Uganda has resumed mass vaccinations against COVID-19 after running out of doses in June. But even with less vaccine hesitancy, essential workers say the rate of vaccination is too slow.
Two health workers share a table facing a long line of Ugandans waiting to receive a dose of COVID-19 vaccine.
Many are here for their second shots and the officials have to check the system, to see if they qualify for it.
Seventeen-year-old Kawalya Paul is among those standing in line as he waits for his card to be verified and stamped.
Even though he is not on the priority list of those to be vaccinated, Paul explains to VOA why he decided to come.
“Actually, my mom’s boss, succumbed to Covid. Every time he was all very protective. He could not talk to you in case you’re not putting on a mask. So, I was like, if he was able to get it, yet he‘s a doctor and a big man, I was like, what about me, why shouldn’t I? Because I saw the virus was close,” he said.
The priority list for vaccinations includes teachers, security personnel, health workers, the elderly – who are defined as people over 50 years old – and those between 18 and 50 with underlying health conditions.
At the end of July, Ugandan authorities received 1.72 million doses of vaccine, and are hoping to get another 11 million in September.
The pace of vaccination remains slow. So far only about 1.1 million Ugandans have been inoculated.
But, officials are hopeful that Ugandans are now eager to get the vaccine and have opened up vaccination centers at Kampala’s Capital City grounds and the Namboole National stadium.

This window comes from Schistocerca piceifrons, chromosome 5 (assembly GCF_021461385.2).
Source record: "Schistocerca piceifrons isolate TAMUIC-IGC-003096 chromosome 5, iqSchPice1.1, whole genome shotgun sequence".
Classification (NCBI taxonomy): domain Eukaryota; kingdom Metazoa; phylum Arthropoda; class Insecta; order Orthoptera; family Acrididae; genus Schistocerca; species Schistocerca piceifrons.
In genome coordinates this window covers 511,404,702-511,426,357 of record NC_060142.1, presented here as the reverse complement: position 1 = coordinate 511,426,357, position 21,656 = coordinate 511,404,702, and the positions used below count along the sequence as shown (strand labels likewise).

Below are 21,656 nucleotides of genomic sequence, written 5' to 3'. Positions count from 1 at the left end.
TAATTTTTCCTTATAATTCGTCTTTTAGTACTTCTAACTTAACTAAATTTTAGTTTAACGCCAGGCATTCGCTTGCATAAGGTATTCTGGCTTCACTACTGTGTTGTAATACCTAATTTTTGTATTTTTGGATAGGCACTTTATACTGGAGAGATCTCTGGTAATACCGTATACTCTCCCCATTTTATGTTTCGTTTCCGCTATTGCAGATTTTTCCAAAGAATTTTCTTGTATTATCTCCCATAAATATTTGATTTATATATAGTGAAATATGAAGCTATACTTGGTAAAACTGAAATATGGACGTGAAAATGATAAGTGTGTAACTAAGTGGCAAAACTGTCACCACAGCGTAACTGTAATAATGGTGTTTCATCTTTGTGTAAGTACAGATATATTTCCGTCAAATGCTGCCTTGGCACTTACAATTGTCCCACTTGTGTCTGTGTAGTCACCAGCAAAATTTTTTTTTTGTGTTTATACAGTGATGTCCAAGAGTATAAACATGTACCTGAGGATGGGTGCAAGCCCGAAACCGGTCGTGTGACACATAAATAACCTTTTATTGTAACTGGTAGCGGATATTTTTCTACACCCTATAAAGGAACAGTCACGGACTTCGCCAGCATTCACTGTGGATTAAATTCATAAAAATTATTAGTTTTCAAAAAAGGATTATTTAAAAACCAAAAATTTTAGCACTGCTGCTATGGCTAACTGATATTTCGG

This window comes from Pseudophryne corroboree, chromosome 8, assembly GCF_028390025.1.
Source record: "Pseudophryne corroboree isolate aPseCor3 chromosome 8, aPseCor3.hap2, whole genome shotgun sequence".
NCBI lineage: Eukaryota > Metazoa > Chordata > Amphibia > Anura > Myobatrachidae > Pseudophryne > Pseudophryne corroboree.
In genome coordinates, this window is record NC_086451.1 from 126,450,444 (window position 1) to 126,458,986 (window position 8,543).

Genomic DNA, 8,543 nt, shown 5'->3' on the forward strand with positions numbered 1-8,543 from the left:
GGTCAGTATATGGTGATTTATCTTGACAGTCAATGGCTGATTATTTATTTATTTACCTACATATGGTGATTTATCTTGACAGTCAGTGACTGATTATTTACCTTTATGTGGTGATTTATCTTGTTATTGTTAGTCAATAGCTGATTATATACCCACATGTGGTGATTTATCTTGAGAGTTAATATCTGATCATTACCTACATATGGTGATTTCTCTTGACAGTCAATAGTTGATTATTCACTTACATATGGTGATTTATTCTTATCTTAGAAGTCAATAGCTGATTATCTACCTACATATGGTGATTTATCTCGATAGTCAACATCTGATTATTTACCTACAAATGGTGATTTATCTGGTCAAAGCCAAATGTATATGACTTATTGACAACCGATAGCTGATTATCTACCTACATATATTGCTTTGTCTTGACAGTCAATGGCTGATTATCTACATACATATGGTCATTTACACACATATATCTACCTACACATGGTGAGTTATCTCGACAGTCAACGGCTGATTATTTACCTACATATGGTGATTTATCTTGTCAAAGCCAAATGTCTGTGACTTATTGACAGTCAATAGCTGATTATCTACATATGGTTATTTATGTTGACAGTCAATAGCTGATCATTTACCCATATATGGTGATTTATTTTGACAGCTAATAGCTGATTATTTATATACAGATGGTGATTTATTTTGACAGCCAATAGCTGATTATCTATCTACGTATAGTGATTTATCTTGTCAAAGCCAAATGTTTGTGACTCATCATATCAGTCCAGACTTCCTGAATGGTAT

Pius Okethwengu, the Namboole hospital administrator, said they are seeing a large turnout of people at the stadium. He predicts the goal of inoculating 10,000 people this week will be surpassed.
“We are having this activity, starting today, in the next five days, to be able to have attended to all these clients that we are looking for. But, with the response that we are seeing, we are estimating that actually we should be able to even exceed that. And the beauty is, the vaccines are there and, we should be able to give the services to the people,” he said.
The vaccination drive is raising hope that authorities will lift the restrictions on schools, public transportation and religious institutions imposed last month amid a new wave of coronavirus cases.
The minister of education said on July 30 that schools could reopen if all children between the ages of 12 and 18 are inoculated.
Othieno Leonard, a secondary school teacher, does not expect to see educational facilities reopen any time soon.
“I don’t think so. I really feel, given the pace at which they are vaccinating, it is going to take us way longer to put us in a situation where we can call it normal. So, for now, I don’t have hope that they can open soon,” said Leonard.
The Ministry of Health says about seven million children would need to be vaccinated before classes can resume.
Source: Voice of America